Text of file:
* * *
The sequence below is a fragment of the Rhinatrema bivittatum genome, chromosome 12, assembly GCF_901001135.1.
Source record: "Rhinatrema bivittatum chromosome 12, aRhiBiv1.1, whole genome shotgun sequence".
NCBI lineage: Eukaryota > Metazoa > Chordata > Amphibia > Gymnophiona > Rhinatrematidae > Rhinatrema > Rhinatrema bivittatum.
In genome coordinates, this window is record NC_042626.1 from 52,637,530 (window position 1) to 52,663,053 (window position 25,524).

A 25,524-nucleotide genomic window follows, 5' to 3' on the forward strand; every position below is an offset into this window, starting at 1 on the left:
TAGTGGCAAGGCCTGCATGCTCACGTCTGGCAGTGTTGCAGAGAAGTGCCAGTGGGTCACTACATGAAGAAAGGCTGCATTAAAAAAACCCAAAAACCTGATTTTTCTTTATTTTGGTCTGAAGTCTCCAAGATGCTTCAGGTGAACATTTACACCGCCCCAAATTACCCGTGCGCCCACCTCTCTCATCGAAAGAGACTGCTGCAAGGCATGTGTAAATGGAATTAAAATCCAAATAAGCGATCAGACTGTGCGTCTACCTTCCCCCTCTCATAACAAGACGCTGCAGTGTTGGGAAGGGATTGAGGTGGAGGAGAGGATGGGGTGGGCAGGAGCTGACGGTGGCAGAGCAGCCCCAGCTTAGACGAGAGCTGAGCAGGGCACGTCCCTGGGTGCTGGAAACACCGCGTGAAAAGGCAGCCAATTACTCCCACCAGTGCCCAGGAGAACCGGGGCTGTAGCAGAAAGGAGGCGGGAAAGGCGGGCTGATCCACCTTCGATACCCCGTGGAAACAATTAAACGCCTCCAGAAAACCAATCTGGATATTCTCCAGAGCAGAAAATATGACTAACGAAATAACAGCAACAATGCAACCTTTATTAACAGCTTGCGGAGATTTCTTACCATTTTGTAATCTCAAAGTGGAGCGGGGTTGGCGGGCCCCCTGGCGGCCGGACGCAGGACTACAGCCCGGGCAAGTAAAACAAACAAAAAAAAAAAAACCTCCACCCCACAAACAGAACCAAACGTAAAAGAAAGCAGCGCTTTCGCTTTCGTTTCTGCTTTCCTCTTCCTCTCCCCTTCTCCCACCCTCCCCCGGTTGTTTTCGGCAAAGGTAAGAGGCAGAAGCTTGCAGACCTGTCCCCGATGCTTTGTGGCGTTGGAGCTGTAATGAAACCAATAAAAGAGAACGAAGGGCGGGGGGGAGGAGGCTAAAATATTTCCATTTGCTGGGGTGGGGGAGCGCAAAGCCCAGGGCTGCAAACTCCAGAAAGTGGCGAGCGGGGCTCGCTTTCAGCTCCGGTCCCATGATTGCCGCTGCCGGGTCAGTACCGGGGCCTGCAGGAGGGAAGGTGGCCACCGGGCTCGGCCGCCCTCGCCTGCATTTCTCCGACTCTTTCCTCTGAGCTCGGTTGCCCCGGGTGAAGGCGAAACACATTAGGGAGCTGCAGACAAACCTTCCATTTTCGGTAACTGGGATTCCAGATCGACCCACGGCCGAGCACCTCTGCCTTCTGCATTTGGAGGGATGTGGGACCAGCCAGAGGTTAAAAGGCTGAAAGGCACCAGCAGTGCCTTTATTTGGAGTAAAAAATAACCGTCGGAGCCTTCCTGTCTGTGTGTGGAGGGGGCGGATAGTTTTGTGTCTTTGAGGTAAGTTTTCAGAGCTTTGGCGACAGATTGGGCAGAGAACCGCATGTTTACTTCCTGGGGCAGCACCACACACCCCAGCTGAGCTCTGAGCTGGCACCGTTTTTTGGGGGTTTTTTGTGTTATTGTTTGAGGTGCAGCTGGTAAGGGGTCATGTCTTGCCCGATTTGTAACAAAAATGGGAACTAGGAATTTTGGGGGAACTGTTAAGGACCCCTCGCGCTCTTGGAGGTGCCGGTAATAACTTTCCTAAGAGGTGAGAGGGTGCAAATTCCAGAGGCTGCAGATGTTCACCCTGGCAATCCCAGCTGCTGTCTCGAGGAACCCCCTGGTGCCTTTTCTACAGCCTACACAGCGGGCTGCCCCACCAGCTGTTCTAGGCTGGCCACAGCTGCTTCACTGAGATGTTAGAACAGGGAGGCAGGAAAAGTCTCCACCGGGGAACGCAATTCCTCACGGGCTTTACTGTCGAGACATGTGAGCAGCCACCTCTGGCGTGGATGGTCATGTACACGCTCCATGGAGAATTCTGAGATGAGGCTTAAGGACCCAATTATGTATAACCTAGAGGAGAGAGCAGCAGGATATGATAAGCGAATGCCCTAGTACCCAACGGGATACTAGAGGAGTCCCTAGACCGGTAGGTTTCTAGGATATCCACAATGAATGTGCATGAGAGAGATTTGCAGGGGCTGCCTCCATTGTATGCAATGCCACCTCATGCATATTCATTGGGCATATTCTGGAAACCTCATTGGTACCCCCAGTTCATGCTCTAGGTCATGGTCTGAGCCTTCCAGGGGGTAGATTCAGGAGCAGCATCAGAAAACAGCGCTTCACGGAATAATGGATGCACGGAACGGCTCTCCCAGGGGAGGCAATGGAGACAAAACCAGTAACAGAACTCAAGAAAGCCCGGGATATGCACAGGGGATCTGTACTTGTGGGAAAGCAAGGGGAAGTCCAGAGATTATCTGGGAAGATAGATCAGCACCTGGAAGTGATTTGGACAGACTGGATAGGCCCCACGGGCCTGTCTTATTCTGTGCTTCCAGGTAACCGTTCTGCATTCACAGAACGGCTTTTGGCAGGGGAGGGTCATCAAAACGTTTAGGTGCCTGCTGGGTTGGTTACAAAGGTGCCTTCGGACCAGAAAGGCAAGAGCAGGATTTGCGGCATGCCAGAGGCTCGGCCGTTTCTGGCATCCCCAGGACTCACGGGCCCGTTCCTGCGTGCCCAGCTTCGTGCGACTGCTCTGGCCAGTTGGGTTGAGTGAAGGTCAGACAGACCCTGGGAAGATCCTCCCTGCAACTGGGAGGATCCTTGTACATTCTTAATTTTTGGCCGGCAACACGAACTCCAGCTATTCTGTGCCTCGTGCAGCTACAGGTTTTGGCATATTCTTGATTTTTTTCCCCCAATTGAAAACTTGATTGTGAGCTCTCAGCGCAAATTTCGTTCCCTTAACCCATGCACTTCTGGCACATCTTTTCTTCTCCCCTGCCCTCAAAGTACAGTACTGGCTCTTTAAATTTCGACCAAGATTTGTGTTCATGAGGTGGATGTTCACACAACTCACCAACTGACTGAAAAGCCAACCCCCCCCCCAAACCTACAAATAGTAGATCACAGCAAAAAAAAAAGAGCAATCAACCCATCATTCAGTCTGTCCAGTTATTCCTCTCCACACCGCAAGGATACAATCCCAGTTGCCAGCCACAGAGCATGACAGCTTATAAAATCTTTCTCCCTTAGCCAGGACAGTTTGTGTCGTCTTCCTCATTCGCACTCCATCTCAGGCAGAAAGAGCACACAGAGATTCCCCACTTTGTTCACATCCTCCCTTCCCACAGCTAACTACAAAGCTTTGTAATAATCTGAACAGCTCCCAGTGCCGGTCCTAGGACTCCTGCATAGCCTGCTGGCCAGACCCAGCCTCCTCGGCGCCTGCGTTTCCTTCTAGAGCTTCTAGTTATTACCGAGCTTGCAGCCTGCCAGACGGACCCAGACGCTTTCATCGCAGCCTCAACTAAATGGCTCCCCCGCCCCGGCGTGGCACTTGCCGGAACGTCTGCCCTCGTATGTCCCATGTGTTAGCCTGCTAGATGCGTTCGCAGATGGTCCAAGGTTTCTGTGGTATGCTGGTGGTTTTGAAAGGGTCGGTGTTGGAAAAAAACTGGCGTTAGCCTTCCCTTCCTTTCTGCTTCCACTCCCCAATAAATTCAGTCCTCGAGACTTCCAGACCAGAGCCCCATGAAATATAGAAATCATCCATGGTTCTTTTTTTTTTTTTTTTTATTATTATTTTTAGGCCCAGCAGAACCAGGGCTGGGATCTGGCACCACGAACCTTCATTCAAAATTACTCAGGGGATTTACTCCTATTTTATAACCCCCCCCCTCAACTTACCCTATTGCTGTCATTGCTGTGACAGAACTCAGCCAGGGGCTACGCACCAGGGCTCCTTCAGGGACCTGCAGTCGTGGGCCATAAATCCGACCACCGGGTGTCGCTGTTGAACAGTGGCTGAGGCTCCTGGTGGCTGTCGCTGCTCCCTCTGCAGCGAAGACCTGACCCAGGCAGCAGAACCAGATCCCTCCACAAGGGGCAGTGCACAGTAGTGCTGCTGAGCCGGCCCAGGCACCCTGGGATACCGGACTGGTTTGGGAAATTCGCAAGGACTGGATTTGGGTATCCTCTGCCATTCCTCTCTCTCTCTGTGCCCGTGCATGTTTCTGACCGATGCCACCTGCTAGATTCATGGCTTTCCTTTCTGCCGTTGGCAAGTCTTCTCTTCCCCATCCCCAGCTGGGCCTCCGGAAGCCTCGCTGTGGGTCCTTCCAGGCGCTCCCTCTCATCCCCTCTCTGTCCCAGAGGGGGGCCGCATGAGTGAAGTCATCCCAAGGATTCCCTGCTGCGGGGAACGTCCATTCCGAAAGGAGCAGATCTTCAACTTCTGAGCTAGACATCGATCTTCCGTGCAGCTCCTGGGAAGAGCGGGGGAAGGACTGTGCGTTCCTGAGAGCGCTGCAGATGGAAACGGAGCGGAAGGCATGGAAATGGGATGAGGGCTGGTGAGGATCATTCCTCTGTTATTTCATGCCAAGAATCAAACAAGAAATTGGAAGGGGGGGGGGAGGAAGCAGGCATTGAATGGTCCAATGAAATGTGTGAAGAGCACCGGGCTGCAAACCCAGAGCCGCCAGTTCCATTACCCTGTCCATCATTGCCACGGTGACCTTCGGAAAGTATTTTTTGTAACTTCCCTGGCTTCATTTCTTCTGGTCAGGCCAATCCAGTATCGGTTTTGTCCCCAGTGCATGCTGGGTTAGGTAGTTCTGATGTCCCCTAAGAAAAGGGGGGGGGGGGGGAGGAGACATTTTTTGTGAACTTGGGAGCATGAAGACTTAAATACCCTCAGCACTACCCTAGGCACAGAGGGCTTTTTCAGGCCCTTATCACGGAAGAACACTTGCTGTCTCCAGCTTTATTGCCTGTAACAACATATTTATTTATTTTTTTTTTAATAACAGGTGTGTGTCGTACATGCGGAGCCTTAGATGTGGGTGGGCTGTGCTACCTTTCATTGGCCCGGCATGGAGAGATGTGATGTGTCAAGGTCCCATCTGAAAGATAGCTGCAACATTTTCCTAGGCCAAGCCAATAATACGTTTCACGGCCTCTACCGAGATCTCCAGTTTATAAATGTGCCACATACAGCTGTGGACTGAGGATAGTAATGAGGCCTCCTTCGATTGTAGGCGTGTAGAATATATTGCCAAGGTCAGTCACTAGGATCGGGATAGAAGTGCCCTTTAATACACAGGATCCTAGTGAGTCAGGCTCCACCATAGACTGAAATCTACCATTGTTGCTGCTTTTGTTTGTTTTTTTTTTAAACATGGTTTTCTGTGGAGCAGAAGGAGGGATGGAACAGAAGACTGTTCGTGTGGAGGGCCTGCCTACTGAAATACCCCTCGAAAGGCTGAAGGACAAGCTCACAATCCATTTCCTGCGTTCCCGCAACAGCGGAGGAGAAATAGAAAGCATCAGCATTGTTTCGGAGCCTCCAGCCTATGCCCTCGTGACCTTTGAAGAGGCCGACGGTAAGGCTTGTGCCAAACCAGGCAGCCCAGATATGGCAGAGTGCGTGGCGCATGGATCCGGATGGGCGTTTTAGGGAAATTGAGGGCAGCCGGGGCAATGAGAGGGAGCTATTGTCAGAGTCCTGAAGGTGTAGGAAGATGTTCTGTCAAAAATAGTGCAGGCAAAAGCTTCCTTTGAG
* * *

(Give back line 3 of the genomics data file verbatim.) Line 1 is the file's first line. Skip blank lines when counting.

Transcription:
NCBI lineage: Eukaryota > Metazoa > Chordata > Amphibia > Gymnophiona > Rhinatrematidae > Rhinatrema > Rhinatrema bivittatum.